Moved by Baroness Wilcox of Newport
87: Clause 33, page 30, line 3, at end insert—“(11) Within the period of one year beginning with the day on which this Act is passed, the Secretary of State must publish an assessment of the impact of this section, which must include analysis of the distribution of funding by geographical location and comparative deprivation.”Member's explanatory statementThis amendment would require analysis of the changes made to the National Funding Formula that remove the role of local authorities in allocation.
My Lords, we degrouped the amendment because, although it was related to an earlier group, we wanted a specific ministerial response on this policy choice to remove local authorities from the allocation. To fully evaluate the changes, the public will need—and indeed deserve—a robust analysis of how they affect the funding by region when we know that there are already huge disparities in how different areas have been funded, as was alluded to in the previous debate. Indeed, in some cases, this has worsened over the duration of the pandemic. We cannot have this change just happen without detailed analysis and democratic scrutiny. Recent examples, such as the woeful implementation and less than satisfactory delivery of the National Tutoring Programme, clearly demonstrate that monitoring, evaluation and scrutiny of the implementation of policies are key drivers of success.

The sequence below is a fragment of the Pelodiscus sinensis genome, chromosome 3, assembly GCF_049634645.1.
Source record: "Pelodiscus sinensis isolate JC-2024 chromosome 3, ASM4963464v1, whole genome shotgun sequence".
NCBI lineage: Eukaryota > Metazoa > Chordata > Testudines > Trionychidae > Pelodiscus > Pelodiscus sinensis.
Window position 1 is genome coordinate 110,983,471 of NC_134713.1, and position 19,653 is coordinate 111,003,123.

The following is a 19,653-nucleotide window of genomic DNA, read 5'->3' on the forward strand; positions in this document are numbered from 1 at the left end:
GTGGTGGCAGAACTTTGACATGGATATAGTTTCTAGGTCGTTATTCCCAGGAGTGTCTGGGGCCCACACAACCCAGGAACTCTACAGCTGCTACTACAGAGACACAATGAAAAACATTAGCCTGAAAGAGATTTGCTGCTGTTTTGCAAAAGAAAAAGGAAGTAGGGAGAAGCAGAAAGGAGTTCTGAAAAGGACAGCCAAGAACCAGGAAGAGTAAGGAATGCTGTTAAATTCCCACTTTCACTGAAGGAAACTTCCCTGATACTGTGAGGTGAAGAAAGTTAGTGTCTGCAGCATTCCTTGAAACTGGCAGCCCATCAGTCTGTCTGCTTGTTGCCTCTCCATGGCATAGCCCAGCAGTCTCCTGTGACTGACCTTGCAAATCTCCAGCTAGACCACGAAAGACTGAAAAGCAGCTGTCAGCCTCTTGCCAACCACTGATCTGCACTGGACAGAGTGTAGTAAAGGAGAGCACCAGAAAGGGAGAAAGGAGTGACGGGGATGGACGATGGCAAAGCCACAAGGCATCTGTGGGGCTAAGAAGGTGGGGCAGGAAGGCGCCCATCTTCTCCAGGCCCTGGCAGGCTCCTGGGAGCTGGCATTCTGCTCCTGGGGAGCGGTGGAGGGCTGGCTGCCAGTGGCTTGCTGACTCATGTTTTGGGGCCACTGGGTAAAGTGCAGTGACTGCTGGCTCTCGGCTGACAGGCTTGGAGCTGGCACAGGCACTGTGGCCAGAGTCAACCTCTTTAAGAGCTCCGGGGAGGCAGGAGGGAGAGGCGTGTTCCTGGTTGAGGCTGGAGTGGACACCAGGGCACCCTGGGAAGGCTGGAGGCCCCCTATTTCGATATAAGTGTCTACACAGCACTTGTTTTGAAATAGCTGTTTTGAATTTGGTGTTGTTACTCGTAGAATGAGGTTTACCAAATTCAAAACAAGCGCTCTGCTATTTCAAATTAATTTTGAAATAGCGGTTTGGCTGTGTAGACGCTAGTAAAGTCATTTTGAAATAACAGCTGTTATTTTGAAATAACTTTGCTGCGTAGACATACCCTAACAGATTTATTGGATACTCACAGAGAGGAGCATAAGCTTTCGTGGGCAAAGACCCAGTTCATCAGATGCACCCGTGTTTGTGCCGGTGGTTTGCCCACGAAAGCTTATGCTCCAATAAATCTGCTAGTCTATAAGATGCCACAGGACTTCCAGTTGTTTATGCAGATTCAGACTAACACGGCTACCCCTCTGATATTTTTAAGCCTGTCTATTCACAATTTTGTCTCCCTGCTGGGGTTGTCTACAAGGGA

The DfE has acknowledged that there is a critical question over whether there would continue to be merit in local control of certain aspects of mainstream school funding, and we would argue that there is such merit. But what does the profession say? I will quote Geoff Barton, the general secretary of the Association of School and College Leaders. I am sure that my noble friend, although she is not in her place, will agree with me that ASCL is not the most revolutionary of trade representative bodies. Nevertheless, he says: